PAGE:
Dx Rx and suggestion on priority basis
Respected sir,/Madam my son 26 months old I am noticing for 15 days that he seems to be mildly looking sequent occasionally I am getting very worrysome kindly suggest me as earlier what should be done?
SUGGESTIVE OF MILD STRABISMUS... EARLY. TREATMENT...NEEDED TO. PREVENT... .. AMBLYOPIA
IT'S..A CASE OF.. ? CROSSED EYES.. ? SQUINT.. NEED'S.. OPHTHALMIC EXAMINATION..
Antiallergic drugs should be advice But better for consult ophthalmologists
Ophthalmologist can give u right advice
Consult eye specialist
Ophthalmologist opinion is advised.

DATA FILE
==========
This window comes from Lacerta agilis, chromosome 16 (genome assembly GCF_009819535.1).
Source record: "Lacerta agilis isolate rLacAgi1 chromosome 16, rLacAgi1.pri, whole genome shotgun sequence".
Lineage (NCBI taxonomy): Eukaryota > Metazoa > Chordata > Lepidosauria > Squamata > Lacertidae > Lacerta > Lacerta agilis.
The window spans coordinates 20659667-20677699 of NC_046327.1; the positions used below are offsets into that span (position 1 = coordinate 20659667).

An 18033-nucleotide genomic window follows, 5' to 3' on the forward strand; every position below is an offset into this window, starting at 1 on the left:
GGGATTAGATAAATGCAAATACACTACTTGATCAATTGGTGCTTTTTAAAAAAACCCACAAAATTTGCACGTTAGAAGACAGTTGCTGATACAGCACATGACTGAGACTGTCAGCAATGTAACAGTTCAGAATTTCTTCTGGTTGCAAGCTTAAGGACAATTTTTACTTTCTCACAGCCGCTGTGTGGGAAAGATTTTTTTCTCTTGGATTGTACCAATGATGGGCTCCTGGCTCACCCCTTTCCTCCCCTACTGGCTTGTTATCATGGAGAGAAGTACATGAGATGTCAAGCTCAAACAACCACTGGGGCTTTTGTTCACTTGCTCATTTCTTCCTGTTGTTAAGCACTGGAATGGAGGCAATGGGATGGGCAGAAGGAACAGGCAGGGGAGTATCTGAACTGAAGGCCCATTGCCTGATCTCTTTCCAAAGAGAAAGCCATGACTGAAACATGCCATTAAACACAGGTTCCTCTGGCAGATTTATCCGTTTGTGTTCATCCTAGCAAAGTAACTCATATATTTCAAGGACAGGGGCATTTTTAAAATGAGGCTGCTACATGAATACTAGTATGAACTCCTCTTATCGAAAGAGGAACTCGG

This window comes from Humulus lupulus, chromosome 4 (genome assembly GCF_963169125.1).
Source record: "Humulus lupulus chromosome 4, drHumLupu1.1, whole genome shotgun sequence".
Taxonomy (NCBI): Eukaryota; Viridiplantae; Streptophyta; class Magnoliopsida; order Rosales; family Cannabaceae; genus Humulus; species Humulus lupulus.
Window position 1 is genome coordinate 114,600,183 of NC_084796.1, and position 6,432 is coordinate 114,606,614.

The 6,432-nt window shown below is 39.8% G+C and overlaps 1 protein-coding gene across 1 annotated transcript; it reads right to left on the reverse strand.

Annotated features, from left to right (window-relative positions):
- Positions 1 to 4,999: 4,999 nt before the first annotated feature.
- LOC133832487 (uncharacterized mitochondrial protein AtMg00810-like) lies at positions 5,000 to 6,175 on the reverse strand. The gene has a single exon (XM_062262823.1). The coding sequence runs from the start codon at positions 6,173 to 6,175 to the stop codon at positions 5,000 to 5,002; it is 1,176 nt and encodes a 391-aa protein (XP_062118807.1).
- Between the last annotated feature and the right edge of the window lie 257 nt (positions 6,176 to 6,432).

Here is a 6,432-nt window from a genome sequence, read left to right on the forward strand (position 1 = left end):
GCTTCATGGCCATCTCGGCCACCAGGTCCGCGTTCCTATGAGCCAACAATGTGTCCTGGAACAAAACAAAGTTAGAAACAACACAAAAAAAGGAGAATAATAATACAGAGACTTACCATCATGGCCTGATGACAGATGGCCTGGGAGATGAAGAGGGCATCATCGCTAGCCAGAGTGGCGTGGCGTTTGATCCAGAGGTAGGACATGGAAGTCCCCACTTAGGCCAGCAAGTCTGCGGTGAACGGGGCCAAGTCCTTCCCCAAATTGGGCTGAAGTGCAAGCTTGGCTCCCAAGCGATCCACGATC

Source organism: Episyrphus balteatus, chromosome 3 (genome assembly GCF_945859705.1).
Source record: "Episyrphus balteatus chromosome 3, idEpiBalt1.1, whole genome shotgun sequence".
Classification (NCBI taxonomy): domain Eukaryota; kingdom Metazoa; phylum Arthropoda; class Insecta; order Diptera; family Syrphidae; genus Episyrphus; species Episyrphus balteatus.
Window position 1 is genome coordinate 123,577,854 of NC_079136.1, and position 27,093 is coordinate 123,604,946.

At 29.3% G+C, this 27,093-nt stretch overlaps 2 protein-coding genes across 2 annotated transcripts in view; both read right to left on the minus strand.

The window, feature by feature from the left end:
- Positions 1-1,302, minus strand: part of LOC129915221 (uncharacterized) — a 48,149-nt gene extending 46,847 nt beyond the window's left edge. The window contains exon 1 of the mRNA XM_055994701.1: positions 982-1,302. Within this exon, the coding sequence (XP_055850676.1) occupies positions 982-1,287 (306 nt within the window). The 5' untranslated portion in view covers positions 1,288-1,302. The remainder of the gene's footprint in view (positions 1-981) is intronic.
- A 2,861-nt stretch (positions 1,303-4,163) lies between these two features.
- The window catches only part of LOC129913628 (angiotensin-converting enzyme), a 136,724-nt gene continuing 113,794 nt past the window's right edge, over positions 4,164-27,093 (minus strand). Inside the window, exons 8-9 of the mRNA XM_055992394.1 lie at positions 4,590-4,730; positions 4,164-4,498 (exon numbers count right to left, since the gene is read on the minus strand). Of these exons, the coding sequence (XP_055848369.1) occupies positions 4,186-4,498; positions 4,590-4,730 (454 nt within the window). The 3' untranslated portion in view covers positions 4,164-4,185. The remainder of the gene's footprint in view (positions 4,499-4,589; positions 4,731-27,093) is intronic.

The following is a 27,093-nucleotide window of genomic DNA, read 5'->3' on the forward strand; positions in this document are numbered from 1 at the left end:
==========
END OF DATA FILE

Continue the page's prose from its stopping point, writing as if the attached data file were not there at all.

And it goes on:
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TURNER SYNDROME *45,X SYNDROME *BONNEVIE-ULLRICH SYNDROME *MONOSOMY X *ULLRICH - TURNER SYNDROME. Turner syndrome is a rare chromosomal disorder that affects females. The disorder is characterised by MONOSOMY X PARTIAL OR COMPLETE LOSS OF ONE OF THE X CHROMOSOMES. CAUSES. Complete or partial loss of X chromosome. This is RANDOM & SPORADIC . This is due to error in the division of parent's reproductive cells. This genetic error contained in all cells of body COMPLETE TURNER. Spontaneous errors during very early fetal development can lead to some normal cells with 46 chromosomes and other cells with partial or complete loss of X chromosome.This is called TURNER MOSAIC. Sometimes some cells are 45,X and some cells contain Y chromosome not sufficient to cause development of male features but is associated with an increased risk of developing GONADOBLASTOMA. SIGNS AND SYMPTOMS. 1)Webbed neck and short neck 2)low hair line. 3)Low set ears. 4)High arched palate. 5)Retrognathia /reversing jaw. 6) Hypothyroidism -Hashimoto's thyroiditis. 7)Broad chest with widely spaced nipples called SHIELD CHEST. 8) Swollen puffy hands and feet due to LYMPHEDEMA. 9) Narrow fingernails and toenails that are turned up upward. 10) SHORT STATURE -GROWTH FAILURE 11) Normal intelligence. 12) Learning disabilities . 13) Crossed eyes -STRABISMUS. 14)Lazy eyes -AMBLYOPIA. 15) Drooping eyelids. 16) CUBITUS VALGUS increased carrying angle at elbow. 17) Scoliosis. 18)PES planus. 19) CONGENITAL HEART DEFECTS. Bicuspid aortic valve. Coarctation of aorta. Congestive heart failure. 20)RENAL. Renal agenesis. Horse shoe kidney. Hypertension. 21)HEPATIC. Fatty liver. 22) EAR. Otitis media. 23)GIT. GERD. 24)GONADAL DYSGENESIS. They may not attain puberty (PRIMARY AMENORRHEA ) They may attain menarche but menstruation stops later (PREMATURE OVARIAN FAILURE ) Among these symptoms THE CHARACTERISTIC OF TURNER SYNDROME ARE GONADAL DYSGENESIS. SHORT STATURE. PRIMARY AMENORRHEA //PREMATURE OVARIAN FAILURE. WEBBED NECK. SHIELD CHEST. CUBITUS VALGUS. BICUSPID AORTIC VALVE. COARCTATION OF AORTA. DIAGNOSIS. 1) Antenatal ultrasound. shows fluid filled sac near the neck. 2)Chromosomal analysis of cells obtained by amniocentesis an chorionic villus sampling. 3) Diagnosis of Turner is based on characteristic symptoms,detailed history,thorough clinical evaluation and tests. 4) Karyotyping. 5)Echo cardiogram -complete cardiac workup 6) Thyroid function tests. 7) ultrasound. 8)Liver function tests. 9)Renal function tests 10) Hypertension screening. 11)ENT examination. TREATMENT. Treatment is directed towards specific symptoms. There is NO CURE for Turner syndrome. Genetic counseling is given. PRIMARY THERAPIES ARE GROWTH HORMONE THERAPY AND ESTROGEN THERAPY. Growth hormone therapy can normalize height. SEX HORMONE REPLACEMENT THERAPY is given in order to undergo normal development associated with puberty and menstrual periods.This therapy is started at 12 -24 years age and continued till menopause. Most individuals cannot conceive. IVF WITH DONOR EGG is possible. TURNER SYNDROME WITH Y CHROMOSOME MOSAICISM ARE AT INCREASED RISK OF DEVELOPING GONADOBLASTOMA.THEREFORE NON FUNCTIONING OVARIES ARE REMOVED. Rest of the treatment is symptomatic and supportive. Hypothyroidism-thyroid replacement therapy. This baby was diagnosed with Turner syndrome and aborted at 12 weeks. SUMMARY. 45,XO. SHORT STATURE. GONADAL DYSGENESIS. PRIMARY AMENORRHEA. OR PREMATURE OVARIAN FAILURE.Dr. Suvarchala Pratap16 Likes8 Answers